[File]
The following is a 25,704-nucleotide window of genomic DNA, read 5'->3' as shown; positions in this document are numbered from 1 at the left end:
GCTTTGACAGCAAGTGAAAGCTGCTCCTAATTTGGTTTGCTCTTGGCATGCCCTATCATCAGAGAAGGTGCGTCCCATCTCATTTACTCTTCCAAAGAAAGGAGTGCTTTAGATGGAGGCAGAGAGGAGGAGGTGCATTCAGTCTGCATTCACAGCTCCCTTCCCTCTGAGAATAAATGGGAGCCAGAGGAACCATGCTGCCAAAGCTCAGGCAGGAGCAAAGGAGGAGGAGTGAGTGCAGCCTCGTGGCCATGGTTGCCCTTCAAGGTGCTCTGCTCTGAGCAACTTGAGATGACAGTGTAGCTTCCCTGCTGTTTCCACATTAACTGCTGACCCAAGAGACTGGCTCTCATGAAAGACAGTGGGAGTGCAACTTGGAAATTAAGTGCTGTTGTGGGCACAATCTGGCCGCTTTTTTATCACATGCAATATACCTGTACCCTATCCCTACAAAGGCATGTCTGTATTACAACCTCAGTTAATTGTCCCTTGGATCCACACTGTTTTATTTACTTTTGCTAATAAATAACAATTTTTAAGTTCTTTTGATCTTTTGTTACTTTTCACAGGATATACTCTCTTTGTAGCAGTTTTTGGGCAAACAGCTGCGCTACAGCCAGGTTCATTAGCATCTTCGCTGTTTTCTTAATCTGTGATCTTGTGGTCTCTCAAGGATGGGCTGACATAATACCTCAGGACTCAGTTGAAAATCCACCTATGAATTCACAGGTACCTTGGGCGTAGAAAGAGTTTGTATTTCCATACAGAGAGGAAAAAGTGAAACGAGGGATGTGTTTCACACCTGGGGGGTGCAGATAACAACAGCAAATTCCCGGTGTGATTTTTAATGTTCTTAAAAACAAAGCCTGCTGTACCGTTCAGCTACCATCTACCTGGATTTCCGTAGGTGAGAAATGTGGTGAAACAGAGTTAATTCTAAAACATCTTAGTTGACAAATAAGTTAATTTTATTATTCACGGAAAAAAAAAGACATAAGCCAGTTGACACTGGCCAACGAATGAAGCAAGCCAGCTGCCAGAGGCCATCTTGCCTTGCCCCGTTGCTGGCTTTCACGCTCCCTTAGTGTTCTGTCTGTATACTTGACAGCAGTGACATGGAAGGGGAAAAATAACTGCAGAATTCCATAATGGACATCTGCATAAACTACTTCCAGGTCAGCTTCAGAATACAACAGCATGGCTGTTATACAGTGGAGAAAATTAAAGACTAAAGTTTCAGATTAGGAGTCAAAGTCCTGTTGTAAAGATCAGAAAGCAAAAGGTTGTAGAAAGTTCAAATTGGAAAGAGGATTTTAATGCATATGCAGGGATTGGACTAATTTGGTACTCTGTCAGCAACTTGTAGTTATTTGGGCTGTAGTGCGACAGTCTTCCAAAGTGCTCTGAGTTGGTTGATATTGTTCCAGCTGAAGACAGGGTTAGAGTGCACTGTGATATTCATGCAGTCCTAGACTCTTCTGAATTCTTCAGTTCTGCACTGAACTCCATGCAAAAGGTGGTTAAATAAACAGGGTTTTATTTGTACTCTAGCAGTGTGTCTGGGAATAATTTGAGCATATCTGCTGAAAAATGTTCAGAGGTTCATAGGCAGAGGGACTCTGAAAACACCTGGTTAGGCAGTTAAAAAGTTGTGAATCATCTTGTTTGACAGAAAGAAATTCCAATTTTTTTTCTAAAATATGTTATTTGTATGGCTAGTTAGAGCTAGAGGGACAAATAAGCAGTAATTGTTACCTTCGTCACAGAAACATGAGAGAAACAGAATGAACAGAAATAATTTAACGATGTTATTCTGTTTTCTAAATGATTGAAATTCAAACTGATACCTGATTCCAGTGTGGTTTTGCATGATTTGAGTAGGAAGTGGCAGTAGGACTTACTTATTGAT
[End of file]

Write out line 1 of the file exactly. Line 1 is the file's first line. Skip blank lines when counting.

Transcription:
The following is a 25,704-nucleotide window of genomic DNA, read 5'->3' as shown; positions in this document are numbered from 1 at the left end: